The Season of Plucking and Planting


This year God has been busy plucking up some old, dead roots and weeds in me—fear, perfectionism, people-pleasing, comfort, control—these are just a few things He’s been painfully plucking up. I know why He’s doing it. He wants to make room for a new area of ministry, but before He can launch the new, He must shape, mold, prod, and prune. So … I wait; hoping that God doesn’t find yet another dead or decaying thing in me that has to go. I know it’s necessary to uproot things in our lives that cause death and decay. Those weeds choke relationships, entangle our thought lives, and crowd our hearts, not allowing new buds to bloom and grow in season. But boy plucking is painful.

Yes, to everything there is a season, and there are seasons in life when God plucks up the old so He can give birth to something new in us. I know you understand what I’m talking about. Just as dead leaves fall from trees in autumn make room for new buds that blossom in the springtime, so dead things in our lives must go in order to make space for new life.

King Solomon, the author of Ecclesiastes, uses contrasts in chapter 3 to show the polar opposites of the seasons to which he refers, and the first of these contrasts is found in verse 2.

To everything there is a season…a time to be born, and a time to die, a time to plant, and a time to pluck up what is planted.

Timing is everything. God knows the time of our birth, the time of our death, and He appoints the times for planting and harvesting, by controlling the elements surrounding them.

God, alone, knows when He will birth a family into existence, just as He knows when the rains will come to water the field, making it ripe for harvest. He knows when we’ll mourn the loss of those we love or be forced to let go of that thing that we’re so passionate about.  And God knows when He will plant the seeds of love and passion in our hearts for whatever “new thing” He chooses to birth in us.

We may not understand or know all the details, and we certainly aren’t privy to God’s timeframe, but the more we get to know Him through His Word and through time spent with Him, the more we learn of His ways and His purposes.

And we know that He promises, in His faithfulness, to never leave us on our own. He always makes a way.

I am the Lord, your Holy One,
the Creator of Israel, your King.”

Thus says the Lord,
who makes a way in the sea,
a path in the mighty waters,
who brings forth chariot and horse,
army and warrior;
they lie down, they cannot rise,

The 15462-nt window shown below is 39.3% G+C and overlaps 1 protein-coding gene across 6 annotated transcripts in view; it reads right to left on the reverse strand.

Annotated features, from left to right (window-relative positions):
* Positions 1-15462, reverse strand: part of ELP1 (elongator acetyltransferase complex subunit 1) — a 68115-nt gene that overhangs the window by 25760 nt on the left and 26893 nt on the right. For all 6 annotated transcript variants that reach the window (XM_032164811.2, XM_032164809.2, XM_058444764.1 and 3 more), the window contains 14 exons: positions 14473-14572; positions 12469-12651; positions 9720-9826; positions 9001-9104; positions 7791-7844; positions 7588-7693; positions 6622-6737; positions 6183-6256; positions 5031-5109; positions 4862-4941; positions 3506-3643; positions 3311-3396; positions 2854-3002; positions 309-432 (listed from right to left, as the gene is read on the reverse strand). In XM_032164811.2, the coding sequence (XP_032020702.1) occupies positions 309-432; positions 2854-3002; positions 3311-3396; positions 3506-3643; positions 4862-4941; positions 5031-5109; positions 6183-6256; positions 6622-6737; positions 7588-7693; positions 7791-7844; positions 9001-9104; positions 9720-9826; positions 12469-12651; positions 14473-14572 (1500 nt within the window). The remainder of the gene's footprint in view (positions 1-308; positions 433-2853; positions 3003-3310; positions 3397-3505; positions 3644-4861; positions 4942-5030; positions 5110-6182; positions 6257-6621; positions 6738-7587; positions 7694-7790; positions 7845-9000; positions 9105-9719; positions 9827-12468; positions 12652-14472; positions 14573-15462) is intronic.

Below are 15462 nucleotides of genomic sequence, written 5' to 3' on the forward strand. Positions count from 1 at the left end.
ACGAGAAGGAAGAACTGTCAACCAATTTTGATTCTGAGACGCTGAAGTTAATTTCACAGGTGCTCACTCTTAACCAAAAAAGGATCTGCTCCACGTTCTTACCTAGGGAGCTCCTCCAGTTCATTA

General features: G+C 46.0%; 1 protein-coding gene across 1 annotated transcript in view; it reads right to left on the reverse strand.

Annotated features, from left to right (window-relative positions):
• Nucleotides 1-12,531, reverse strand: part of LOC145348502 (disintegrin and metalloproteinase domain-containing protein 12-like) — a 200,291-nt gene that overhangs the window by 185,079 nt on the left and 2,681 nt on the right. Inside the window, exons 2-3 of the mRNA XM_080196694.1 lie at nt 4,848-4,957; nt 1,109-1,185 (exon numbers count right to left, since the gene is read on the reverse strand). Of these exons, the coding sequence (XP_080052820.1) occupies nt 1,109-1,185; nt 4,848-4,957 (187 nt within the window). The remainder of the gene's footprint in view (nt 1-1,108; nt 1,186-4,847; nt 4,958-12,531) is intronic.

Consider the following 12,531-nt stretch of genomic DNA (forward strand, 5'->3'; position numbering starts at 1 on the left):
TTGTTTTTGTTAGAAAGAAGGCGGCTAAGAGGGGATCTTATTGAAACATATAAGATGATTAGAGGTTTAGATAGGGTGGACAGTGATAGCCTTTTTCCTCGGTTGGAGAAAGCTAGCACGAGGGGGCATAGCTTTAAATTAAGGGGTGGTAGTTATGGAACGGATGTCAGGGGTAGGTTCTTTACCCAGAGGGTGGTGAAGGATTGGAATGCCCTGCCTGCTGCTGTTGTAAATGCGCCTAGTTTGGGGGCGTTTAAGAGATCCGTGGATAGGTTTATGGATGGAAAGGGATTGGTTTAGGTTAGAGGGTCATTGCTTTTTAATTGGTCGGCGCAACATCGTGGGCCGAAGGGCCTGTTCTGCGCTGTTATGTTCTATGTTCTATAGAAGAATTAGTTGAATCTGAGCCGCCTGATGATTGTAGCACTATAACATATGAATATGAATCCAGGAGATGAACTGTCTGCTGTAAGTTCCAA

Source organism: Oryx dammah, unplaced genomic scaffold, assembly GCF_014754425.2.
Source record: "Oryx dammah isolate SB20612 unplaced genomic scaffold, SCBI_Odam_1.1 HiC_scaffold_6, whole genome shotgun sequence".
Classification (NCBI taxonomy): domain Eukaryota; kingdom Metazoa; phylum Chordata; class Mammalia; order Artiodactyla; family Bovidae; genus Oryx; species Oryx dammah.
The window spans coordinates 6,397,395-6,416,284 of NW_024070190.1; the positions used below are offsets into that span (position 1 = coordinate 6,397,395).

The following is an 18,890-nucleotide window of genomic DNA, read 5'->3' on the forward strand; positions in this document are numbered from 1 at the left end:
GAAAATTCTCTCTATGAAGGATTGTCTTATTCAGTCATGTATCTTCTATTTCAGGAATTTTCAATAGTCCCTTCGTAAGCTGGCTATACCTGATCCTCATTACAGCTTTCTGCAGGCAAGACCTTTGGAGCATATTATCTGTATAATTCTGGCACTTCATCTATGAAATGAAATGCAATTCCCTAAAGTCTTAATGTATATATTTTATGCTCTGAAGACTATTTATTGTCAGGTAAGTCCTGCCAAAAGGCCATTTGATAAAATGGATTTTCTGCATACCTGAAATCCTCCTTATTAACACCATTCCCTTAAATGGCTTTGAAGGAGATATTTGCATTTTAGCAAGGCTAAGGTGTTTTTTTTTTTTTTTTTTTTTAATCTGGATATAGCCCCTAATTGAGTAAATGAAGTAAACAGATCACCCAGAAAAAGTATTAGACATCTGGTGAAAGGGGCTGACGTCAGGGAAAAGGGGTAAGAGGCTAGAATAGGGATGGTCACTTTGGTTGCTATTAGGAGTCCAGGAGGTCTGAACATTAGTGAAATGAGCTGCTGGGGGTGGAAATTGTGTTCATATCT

they are extinguished, quenched like a wick:
“Remember not the former things,
nor consider the things of old.
Behold, I am doing a new thing;
now it springs forth, do you not perceive it?
I will make a way in the wilderness
and rivers in the desert.

—Isaiah 43:15-19

Here’s what you and I need to ask ourselves in these seasons:

  • How do I respond to the seasons of birthing and dying, of planting and plucking?
  • Do I question God’s timing, His methods, or His process?
  • When the seasons change, am I resistant or am I a willing recipient?

Our duty, as daughters of God, is to respond appropriately to every season, remembering that the changes in season come from God’s sovereign hand. The dying and plucking aren’t being done “to us,” they are being done “for us” and most importantly, for the glory of the Father.

I alluded to some plucking in my own life recently. God has been making space for a new area of ministry, and He has had to pry my hands off of some things that are precious to me. He has had to teach me grace in work relationships, friendships, and with myself. He has had to pluck away impatience because I want things to happen right now—today.

He has done all of this so He can launch a new ministry—Anchored Souls—a non-profit for moms who have children with cognitive and learning disabilities like I have. He has had to slow me down this year and dig out some insecurities, some prideful, people-pleasing, and some fear of failure issues.

This season hasn’t been fun and it’s not over, but grace and gratitude have made their home in my heart, and I am better for this season and am looking forward to this new area of ministry.

So, what season are you in today—birthing, dying, planting, plucking?

Are you grateful for this season? If not, what is causing your lack of gratitude?

Do you understand the purpose for this season? Sometimes knowing helps us with the growing.

In your season will you choose to:

  • Respond to the season appropriately and not resist the Lord as He makes necessary adjustments?
  • Realize it’s not about you, but rather it’s about glorifying the Father?

That, my friend, is how grace and gratitude are cultivated in every season.

As we remember God’s unchanging character—His sovereignty over our lives, His providence, and His transcendence (that He is above all things)—we can better embrace the seasons of life with an abundance of His grace and an attitude of gratitude.

Until next week friends …

Grace & gratitude,

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